How Palliative Care Social Workers Support Patients With Terminal Illnesses

A palliative care professional works with a family to address the needs of a patient.

Confronting a life-threatening illness poses perhaps one of the most challenging experiences individuals and their families can encounter. During such a time, fear, pain and bereavement can feel overwhelming. However, skilled palliative care can offer comfort and valuable guidance that enhance patients’ quality of life. Palliative care aims to address the physical, psychosocial and spiritual aspects of care so that patients and their families can find meaning in the face of their struggles, as well as relief from pain.

A palliative care social worker acts in conjunction with other care providers to ensure that patients with life-threatening illnesses receive the help they need to live as actively as possible despite their conditions. They also work with patients’ families, giving them the tools to cope with their grief and information to deal with practical concerns.

This line of work requires a special set of skills and knowledge that advanced degrees in social work can cultivate. Virginia Commonwealth University’s Online Master of Social Work, which features a supervised practicum, trains practitioners in evidence-based approaches that allow palliative care social workers to provide meaningful support to terminally ill patients and their families.

Job Duties and Responsibilities of Palliative Care Social Workers

Palliative care social workers play an instrumental role in helping patients with life-threatening illnesses come to terms with the difficulties of disease and the prospect of death. In most cases, this requires social workers to guide patients and their families through a mix of shock, disbelief and sadness. They perform a number of tasks that address the emotional and physical needs of patients and their families, such as the following:

  • Helping patients and their families understand treatment plans and the potential pain interventions available
  • Attending to the mental health needs of patients through counseling while also looking out for the mental health needs of families and caretakers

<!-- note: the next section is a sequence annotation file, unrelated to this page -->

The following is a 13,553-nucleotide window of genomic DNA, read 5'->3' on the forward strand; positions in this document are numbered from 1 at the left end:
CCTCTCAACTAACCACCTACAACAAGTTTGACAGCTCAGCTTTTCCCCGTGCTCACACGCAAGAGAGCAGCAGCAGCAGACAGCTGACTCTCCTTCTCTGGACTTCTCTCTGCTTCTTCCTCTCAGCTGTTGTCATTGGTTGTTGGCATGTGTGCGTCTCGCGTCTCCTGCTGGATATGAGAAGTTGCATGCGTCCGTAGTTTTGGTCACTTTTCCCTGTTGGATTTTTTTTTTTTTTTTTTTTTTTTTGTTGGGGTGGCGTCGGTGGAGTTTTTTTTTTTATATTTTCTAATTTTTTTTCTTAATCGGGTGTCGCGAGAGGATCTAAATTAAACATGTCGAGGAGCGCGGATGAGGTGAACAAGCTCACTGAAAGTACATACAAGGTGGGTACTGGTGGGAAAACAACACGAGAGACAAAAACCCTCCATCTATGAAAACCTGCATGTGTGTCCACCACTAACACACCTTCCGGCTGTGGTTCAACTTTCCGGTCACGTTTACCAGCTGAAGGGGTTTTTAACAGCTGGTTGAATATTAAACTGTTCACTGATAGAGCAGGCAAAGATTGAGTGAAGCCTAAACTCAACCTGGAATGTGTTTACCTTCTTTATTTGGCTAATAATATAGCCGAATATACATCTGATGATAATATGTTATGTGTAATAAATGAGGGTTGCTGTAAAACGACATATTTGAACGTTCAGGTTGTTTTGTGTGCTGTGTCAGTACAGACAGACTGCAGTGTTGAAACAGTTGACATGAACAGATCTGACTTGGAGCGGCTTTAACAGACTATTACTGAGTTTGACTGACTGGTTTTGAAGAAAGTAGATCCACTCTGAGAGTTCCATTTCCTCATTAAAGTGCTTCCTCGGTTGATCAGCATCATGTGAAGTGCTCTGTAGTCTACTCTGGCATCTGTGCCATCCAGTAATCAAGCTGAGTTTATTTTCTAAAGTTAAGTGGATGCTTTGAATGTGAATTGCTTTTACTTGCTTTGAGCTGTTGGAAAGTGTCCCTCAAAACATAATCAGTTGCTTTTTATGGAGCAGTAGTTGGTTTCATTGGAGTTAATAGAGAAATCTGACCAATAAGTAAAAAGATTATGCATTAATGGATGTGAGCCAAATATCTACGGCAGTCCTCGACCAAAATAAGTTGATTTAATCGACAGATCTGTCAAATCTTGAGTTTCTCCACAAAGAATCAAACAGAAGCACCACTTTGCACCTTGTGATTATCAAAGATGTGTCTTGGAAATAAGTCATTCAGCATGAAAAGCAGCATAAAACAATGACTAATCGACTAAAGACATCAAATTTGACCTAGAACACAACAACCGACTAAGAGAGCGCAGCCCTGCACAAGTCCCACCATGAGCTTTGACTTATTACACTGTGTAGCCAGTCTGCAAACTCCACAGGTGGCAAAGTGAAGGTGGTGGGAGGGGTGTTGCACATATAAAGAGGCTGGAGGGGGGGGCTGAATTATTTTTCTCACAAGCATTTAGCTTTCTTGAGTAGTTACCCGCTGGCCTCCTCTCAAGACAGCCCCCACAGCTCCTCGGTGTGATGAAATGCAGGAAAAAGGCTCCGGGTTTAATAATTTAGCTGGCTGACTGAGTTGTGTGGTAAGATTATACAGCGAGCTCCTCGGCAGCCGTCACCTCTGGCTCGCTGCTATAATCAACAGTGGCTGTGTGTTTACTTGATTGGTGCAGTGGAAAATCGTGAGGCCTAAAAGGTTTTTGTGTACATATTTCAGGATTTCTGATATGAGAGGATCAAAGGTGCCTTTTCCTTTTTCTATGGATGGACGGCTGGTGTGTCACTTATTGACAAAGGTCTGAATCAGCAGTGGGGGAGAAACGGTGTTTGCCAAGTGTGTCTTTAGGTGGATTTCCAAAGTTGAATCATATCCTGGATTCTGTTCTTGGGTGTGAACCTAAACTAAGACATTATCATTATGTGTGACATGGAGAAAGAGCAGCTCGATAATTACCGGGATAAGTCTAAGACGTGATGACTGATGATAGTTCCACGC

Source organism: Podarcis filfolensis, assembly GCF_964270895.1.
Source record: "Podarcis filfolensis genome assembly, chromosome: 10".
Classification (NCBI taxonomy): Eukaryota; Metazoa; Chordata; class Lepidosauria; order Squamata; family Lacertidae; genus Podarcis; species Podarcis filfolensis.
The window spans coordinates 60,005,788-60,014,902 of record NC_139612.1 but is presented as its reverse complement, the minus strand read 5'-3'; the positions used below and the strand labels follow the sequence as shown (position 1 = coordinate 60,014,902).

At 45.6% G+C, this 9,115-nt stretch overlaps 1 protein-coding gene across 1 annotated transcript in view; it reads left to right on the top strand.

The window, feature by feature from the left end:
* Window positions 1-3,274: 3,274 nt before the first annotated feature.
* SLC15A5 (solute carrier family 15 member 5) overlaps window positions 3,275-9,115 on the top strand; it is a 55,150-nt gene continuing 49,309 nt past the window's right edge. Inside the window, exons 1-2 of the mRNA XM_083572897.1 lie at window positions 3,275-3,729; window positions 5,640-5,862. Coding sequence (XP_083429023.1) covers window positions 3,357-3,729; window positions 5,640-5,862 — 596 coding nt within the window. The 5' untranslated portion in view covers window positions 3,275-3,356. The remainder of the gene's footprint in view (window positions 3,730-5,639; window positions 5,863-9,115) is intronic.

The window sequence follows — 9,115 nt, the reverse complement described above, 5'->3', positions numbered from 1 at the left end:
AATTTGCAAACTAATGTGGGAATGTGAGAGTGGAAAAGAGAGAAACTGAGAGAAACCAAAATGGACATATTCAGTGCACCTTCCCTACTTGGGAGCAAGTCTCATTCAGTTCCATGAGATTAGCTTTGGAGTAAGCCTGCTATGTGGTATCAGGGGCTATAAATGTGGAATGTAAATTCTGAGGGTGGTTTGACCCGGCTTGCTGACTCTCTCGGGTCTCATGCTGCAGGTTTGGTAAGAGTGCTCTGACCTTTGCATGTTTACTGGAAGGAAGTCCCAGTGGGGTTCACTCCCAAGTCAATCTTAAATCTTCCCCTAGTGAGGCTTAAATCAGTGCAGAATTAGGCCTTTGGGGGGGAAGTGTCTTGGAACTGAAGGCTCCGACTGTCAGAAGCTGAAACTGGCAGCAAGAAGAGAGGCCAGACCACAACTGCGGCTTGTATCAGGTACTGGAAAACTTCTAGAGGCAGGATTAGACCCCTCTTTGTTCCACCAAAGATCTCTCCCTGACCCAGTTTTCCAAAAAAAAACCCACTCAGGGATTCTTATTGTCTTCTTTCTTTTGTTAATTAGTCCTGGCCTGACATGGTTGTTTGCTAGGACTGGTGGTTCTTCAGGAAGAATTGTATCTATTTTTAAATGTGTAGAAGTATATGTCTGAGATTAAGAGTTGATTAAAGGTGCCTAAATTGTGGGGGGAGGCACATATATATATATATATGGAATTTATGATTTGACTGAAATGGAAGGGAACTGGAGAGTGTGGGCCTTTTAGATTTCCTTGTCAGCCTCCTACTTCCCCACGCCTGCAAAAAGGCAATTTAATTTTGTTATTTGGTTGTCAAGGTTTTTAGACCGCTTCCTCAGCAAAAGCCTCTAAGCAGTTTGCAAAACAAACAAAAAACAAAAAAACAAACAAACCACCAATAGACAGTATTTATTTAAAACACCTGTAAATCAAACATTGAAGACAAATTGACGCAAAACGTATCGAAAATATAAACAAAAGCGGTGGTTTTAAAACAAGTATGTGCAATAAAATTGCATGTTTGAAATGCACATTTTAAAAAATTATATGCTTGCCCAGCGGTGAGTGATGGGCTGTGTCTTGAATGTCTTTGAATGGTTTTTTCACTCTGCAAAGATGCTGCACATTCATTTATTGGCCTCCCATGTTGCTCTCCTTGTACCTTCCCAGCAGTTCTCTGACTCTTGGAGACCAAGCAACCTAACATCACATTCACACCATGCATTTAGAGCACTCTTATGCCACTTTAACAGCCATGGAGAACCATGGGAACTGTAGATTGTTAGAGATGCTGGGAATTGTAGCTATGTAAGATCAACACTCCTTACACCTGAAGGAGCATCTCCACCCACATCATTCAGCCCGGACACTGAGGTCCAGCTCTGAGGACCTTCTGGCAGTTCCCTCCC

• Helping patients work through the existential and spiritual questions that life-and-death issues can evoke
  • Ensuring that patients receive care sensitive to their unique needs and concerns by helping care providers understand the cultural aspects that may come into play when treating patients

Patients also need assistance addressing practical issues. Life-threatening illnesses can create problems related to finances and insurance, as well as draw out legal concerns. Palliative care social workers assist patients and their families in this regard and direct them to important resources. When treatment options fail and patients are facing death, palliative care social workers also help guide patients and their families through the delicate process of planning the end of their lives.

Palliative Care vs. Hospice Care

Palliative care and hospice care each serve critical roles in helping patients and their families navigate the challenges presented by life-threatening illnesses. Palliative care begins when patients first learn they are encountering a life-threatening illness. It works alongside curative therapies meant to prolong life, even though the goal of palliative care itself is not to postpone death. Instead, palliative care aims to relieve the pain and distress associated with disease.